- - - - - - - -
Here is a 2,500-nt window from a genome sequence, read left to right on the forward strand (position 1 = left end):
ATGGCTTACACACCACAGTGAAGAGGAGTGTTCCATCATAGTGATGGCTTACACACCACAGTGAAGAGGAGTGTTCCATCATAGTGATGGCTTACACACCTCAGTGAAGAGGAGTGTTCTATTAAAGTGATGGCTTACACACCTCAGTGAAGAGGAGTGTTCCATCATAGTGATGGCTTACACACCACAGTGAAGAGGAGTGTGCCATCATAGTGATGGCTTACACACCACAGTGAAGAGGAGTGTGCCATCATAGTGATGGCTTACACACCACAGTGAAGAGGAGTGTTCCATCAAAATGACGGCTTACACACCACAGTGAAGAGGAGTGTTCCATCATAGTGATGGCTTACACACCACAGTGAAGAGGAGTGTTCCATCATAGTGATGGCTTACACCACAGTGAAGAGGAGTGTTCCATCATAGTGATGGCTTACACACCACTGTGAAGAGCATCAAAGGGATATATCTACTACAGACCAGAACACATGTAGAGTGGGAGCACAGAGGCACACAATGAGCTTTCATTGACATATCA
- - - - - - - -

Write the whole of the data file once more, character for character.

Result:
Here is a 2,500-nt window from a genome sequence, read left to right on the forward strand (position 1 = left end):
ATGGCTTACACACCACAGTGAAGAGGAGTGTTCCATCATAGTGATGGCTTACACACCACAGTGAAGAGGAGTGTTCCATCATAGTGATGGCTTACACACCTCAGTGAAGAGGAGTGTTCTATTAAAGTGATGGCTTACACACCTCAGTGAAGAGGAGTGTTCCATCATAGTGATGGCTTACACACCACAGTGAAGAGGAGTGTGCCATCATAGTGATGGCTTACACACCACAGTGAAGAGGAGTGTGCCATCATAGTGATGGCTTACACACCACAGTGAAGAGGAGTGTTCCATCAAAATGACGGCTTACACACCACAGTGAAGAGGAGTGTTCCATCATAGTGATGGCTTACACACCACAGTGAAGAGGAGTGTTCCATCATAGTGATGGCTTACACCACAGTGAAGAGGAGTGTTCCATCATAGTGATGGCTTACACACCACTGTGAAGAGCATCAAAGGGATATATCTACTACAGACCAGAACACATGTAGAGTGGGAGCACAGAGGCACACAATGAGCTTTCATTGACATATCA